Our lives are made up of moments. Some large and glaring with significance. The day you graduated, chose a career path, walked down the aisle to say your wedding vows. Others, most others actually, are much smaller and slip by unnoticed by those passing by. We may not even recognize the moments, blazing through them as only a means to teach the next large moment. But if life is made up of moments, they must all be taken into consideration when moving towards wholeness. Even the chores.
Since moving out of the city, and away from the Taco Bell in walking distance to our home, I have found myself cooking, or at least assembling, three meals a day on a regular basis. I have loved the moments in the kitchen, trying new recipes and experimenting with meal planning. I have also noticed the dishwasher filling up far more rapidly than before. I am making frequent stops at the sink to keep up with the ever piling dishes.
We also left behind a 600 square foot condo and in it’s place now have a house nearly triple in size. As love as it is to have more space to live in and have others in, each extra square foot is another foot that has to be cleaned. Gone are the days of being able to vacuum the entire house without changing outlets once.
The chores that come with maintaining the home aren’t a dominating part of my daily life, but they are present to some degree every part of every day. These sudsy plates and cups, water splattered sinks, and laundry piles are part of what make up my life. And each day I have the choice to neglect these chores or tend to them.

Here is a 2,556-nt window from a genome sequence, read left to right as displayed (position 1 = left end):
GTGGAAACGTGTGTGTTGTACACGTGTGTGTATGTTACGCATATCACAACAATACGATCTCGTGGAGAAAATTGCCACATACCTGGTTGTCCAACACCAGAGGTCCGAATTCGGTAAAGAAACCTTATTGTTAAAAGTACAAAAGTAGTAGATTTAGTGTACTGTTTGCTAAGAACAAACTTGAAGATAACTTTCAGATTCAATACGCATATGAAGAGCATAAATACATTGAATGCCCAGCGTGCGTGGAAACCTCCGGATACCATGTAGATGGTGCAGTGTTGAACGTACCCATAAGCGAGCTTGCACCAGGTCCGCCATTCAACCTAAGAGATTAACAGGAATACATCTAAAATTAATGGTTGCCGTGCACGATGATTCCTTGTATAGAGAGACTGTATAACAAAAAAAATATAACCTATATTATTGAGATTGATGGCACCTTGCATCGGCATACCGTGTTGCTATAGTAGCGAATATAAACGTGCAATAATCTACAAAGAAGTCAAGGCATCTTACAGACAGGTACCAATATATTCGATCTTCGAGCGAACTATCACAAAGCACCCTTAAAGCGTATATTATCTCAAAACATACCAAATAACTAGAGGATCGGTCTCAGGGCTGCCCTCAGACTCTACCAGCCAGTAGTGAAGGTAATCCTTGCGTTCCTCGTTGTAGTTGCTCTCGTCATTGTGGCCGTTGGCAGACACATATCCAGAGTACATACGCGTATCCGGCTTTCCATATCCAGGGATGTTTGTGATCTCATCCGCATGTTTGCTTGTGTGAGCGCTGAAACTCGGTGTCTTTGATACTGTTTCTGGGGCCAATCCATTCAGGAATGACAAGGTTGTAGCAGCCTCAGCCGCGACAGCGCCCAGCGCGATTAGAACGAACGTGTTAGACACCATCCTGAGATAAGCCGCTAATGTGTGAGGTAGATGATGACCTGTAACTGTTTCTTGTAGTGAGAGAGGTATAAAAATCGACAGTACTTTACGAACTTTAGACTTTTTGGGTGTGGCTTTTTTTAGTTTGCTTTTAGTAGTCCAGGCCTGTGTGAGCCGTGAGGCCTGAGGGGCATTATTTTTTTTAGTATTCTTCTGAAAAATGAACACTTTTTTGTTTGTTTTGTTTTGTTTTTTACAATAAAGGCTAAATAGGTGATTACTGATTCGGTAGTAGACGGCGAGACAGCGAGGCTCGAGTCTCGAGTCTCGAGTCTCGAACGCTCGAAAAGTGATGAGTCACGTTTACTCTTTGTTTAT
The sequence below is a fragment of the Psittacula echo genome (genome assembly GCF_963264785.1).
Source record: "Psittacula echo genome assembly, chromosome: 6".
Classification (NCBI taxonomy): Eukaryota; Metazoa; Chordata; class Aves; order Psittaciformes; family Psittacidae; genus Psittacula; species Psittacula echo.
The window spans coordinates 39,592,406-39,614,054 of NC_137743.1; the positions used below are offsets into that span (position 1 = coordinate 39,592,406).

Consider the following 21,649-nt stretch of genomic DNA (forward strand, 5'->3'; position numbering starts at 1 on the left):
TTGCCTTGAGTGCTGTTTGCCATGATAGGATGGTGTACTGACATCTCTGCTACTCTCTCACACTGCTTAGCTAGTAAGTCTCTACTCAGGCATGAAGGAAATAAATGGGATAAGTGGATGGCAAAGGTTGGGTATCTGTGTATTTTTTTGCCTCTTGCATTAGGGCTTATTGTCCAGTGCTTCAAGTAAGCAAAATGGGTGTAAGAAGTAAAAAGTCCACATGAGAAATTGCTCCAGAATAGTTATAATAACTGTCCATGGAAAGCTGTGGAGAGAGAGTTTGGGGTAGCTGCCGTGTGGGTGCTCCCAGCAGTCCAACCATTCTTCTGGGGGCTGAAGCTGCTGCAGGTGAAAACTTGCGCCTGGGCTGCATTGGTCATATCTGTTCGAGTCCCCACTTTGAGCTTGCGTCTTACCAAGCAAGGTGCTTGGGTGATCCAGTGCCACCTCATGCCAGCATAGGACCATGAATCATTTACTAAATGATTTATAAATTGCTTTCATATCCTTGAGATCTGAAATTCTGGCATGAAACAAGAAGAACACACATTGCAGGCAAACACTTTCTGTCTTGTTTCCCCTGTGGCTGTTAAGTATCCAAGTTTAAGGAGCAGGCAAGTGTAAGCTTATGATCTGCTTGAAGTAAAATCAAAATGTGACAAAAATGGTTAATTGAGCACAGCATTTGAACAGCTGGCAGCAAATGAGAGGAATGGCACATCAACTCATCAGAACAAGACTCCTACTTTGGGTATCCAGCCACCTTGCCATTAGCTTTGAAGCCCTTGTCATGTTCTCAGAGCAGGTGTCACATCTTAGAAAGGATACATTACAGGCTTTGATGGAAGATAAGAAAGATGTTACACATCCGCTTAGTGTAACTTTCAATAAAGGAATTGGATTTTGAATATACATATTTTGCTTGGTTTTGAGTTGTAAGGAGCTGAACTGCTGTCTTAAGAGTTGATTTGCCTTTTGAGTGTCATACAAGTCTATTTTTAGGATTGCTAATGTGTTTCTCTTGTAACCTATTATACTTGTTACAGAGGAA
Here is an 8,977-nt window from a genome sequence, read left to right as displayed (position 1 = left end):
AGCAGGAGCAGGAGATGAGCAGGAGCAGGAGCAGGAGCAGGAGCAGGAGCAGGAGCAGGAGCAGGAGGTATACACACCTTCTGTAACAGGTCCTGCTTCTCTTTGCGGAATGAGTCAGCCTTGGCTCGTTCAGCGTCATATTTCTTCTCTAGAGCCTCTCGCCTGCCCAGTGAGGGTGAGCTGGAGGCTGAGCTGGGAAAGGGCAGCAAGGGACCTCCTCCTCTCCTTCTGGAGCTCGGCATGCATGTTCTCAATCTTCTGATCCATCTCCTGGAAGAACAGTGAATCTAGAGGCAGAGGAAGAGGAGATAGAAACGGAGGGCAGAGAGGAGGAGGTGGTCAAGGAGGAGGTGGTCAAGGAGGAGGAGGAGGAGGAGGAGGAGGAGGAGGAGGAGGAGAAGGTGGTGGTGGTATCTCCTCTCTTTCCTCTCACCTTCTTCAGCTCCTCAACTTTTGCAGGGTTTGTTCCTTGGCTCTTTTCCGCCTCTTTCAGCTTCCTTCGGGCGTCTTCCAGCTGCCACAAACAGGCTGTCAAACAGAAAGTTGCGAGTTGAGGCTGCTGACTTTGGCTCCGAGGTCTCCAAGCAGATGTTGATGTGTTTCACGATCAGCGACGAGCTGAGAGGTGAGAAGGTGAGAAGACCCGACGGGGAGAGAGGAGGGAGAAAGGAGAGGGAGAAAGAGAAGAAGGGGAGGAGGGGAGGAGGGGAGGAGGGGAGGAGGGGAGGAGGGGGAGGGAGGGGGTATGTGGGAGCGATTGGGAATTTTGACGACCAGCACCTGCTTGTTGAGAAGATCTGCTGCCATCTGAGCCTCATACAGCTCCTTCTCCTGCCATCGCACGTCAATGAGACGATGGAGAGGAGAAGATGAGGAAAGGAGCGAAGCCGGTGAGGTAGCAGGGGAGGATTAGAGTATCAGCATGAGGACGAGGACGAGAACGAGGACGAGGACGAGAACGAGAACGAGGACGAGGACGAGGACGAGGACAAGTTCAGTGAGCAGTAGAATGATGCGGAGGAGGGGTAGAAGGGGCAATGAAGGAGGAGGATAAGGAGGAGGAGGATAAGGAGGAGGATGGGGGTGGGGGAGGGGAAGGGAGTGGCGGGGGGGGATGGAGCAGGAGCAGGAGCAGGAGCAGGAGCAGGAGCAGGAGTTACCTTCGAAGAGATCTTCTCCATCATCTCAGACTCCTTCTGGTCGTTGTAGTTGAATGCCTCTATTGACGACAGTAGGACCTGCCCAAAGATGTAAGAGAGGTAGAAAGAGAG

I am by no means a world class housekeeper. I have tendencies to let bathrooms go uncleared and sheets unwashed for much longer than they should. But the more I consider the implications of an unkept house and the benefits of a well-cared for home the more I want to vanquish the mountain of laundry piled across the bedroom and take a rag and some polish to the dust-covered shelves.
You see, every time we put a clean mug away in the cabinet or sort a pile of clean socks we are creating order in our home. Cleanliness may not be next to godliness but orderliness certainly is. You can see it when you look at creation. There was nothing, a chasm of emptiness and a pit of silence. And then suddenly there was light. And stars. And grass. And emus. But not thrown about haphazardly as a child does with colors on an easel. It was done with precise order. And though the masterpiece of beauty flails to district it, the Maker continues to graciously bring order into the madness, cosmos to the chaos, peace and wholeness to the tumbled, upset world.
Well sure, you say. Maybe if I was creating an entire universe I might put more care into the order of it all. But what does it matter if the sink is perpetually overflowing and the floor is caked with crumbs? What difference does it make?
Perhaps it doesn’t make that much difference. But maybe it does.
The closer I walk with The Lord, the more I see the interest he takes in detail. Look at the leaves, the tiny birds, those miniature flowers. The world would have thrived without them, and yet He took the time to create them and place them precisely where He wanted them on this planet of magnitude.
We have not been given a planet to manage. But we have been given a home. Or perhaps someone’s rented out basement, a bedroom in a family home, a dorm room at school, or an office at work. The care with which we tend to it should and can reflect the care with which God tends to His creation. An orderly home reflects an orderly universe.
It doesn’t have to be perfect. Jesus clearly would rather have our hearts attentive to Him and His people than frantic to get every crumb swept and shelf dusted anyway. But to him who has been faithful in the little things will be entrusted with much more. Never undermine even the smallest task in the great call of making peace.